Obama Speaks Loudly and Carries a Small Stick

Liberals contend that President Obama's only credible approach to foreign policy is to avoid leading the nation into war.  They point to polls showing most Americans are more worried about their country's possible involvement in a conflict than they are about its image in the world.  (It is interesting to note that Democrats cite polls only when they serve their purposes.)

Obama ascended to office largely on his ability to inspire through oratory.  Yet his tenure thus far has been distinguished neither by inspiration nor perspiration.  Aside from ramming through the unpopular Affordable Care Act, President Obama consistently demonstrates an unproductive pattern of allowing his words to speak louder than his actions.  To that end, he has perfected a tone of righteous indignation that rings hollow.  His rhetoric sounds noble, but no heads roll.  And few heads even turn.   Threats of punitive action are beginning to sound like a harried parent’s warning: "If you do that once more, you're going to bed without supper."

Even reliable Democrats are beginning to think this may signal weakness. Strobe Talbott, a Russian expert, Former U.S. Deputy Secretary of State under Bill Clinton, and now President of the Brookings Institution, said in a recent address at Occidental College, "We need a president to spell out for us a vision for dealing with Putinism for as long as it lasts. [Obama] hasn't done that yet. That's in part because…the American people are weary of the burden of leadership abroad…. But that doesn't relieve him of his own burden of leadership. "

The question is whether any definitive policy statement from this president would even  be taken seriously.  Angels no longer listen when Obama speaks.  And certainly devils do not.  His threats have become predictable clichés, like the boy who cried wolf.  Along with the art of saying one thing and doing nothing, the Chief Executive has  become adept at kicking inconvenient cans down the yellow brick road, including the  construction of the Keystone  XL Pipeline and the implementation of various provisions  in the Affordable Care Act.  If he puts the right spin on the can, presumably it could sail into someone else's presidency.  But even a nudge from a sharp political toe might put it beyond the two upcoming elections.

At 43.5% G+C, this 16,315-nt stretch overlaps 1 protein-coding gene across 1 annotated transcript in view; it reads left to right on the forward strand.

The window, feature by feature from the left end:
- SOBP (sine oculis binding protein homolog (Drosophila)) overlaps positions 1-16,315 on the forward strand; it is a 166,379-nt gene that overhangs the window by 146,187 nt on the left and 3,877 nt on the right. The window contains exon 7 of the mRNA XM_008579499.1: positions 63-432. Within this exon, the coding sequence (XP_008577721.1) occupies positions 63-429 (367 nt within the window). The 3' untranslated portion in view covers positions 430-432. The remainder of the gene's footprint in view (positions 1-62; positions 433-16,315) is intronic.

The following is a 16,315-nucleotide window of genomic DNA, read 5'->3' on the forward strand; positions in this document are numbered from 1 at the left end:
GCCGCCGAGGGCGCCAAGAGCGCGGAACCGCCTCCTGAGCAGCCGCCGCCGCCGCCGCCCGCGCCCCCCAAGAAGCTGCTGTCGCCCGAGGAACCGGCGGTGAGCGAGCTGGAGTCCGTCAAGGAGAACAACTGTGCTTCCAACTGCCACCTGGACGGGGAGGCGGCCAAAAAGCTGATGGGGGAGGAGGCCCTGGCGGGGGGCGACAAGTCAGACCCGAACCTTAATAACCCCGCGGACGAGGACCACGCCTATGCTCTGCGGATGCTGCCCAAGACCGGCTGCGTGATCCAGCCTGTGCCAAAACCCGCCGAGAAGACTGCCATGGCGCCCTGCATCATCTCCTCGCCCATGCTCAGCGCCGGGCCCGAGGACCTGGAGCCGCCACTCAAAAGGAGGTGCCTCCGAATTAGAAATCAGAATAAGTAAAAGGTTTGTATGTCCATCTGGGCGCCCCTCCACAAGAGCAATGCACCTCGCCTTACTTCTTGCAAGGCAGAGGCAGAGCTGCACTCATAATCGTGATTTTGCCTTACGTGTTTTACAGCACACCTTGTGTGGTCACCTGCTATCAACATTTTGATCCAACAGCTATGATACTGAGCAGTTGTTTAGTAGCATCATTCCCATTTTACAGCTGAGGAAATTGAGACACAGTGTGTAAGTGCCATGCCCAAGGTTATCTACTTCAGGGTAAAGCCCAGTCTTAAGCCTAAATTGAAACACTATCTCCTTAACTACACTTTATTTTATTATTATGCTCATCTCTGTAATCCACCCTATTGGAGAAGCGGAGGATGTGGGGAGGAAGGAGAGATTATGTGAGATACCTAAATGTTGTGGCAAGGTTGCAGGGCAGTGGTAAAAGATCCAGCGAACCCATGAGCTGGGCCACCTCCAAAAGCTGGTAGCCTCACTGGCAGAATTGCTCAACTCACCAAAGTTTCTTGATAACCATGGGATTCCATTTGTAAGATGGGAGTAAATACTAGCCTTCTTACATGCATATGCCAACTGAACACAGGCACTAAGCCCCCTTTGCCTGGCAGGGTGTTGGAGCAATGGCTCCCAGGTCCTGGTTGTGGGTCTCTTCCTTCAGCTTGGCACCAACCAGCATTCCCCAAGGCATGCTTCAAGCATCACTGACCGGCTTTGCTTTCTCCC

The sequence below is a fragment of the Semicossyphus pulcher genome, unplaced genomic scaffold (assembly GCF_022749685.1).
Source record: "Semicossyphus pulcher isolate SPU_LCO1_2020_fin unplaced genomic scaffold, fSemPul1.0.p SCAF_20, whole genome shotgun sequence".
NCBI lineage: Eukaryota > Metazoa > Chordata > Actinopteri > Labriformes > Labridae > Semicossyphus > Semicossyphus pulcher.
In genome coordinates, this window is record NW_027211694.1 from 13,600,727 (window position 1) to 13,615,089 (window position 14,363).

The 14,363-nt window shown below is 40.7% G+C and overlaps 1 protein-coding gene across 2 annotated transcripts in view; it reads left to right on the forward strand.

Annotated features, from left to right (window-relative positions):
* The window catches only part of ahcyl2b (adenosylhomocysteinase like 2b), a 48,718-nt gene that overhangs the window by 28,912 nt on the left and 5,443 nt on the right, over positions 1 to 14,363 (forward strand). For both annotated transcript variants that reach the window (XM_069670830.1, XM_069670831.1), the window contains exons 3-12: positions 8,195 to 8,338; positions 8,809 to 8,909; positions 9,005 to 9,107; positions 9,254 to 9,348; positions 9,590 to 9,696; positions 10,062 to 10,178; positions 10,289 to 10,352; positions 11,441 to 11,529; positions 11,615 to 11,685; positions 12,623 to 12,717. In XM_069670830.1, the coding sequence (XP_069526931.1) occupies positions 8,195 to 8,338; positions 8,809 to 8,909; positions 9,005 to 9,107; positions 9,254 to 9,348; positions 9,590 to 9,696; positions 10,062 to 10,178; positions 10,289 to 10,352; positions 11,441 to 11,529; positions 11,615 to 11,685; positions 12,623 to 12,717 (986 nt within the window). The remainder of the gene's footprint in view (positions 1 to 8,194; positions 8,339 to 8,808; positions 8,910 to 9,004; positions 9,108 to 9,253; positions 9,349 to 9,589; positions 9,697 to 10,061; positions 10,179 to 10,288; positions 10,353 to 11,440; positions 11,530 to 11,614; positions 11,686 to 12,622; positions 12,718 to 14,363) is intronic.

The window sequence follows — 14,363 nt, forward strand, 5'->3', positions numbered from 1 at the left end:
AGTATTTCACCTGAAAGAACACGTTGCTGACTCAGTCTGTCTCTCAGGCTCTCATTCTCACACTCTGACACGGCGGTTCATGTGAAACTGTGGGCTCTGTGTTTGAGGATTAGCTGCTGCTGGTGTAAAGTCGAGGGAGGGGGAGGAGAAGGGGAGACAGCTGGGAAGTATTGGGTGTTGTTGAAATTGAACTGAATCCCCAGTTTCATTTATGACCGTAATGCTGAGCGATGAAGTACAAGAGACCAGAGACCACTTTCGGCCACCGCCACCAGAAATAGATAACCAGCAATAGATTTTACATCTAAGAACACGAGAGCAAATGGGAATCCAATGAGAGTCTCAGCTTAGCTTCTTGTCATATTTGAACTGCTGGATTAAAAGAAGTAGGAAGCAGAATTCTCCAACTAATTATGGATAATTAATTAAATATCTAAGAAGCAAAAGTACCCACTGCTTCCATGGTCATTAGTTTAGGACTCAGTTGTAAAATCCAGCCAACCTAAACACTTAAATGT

Putin, on whom President Obama depended to get him out of his Syrian dilemma, knows his adversary's desperation, which gives him the upper hand. The hostile body language between the two world leaders speaks volumes more than any words, however eloquent.  Obama looks at the situation in Ukraine and hopes what he always hopes: that it will either go away -- for good or at least for a while -- without the need for any US military entanglement.  At least he has refrained from drawing any red lines in this Red conflict.  Perhaps he worries that the final nail in the Democrat's campaign coffin would be a military engagement in that part of the world -- or anywhere else, for that matter.

Recently I attended a lecture in which someone in the audience asked the speaker if Putin would be worried about the Obama administration launching drones  against  Russia.  The speaker shrugged and laughed. I suspect Putin's response would be the same -- though maybe taken a notch more seriously than the news that Joe Biden is going to Ukraine to assess the situation. 

illustration by Otto Veblin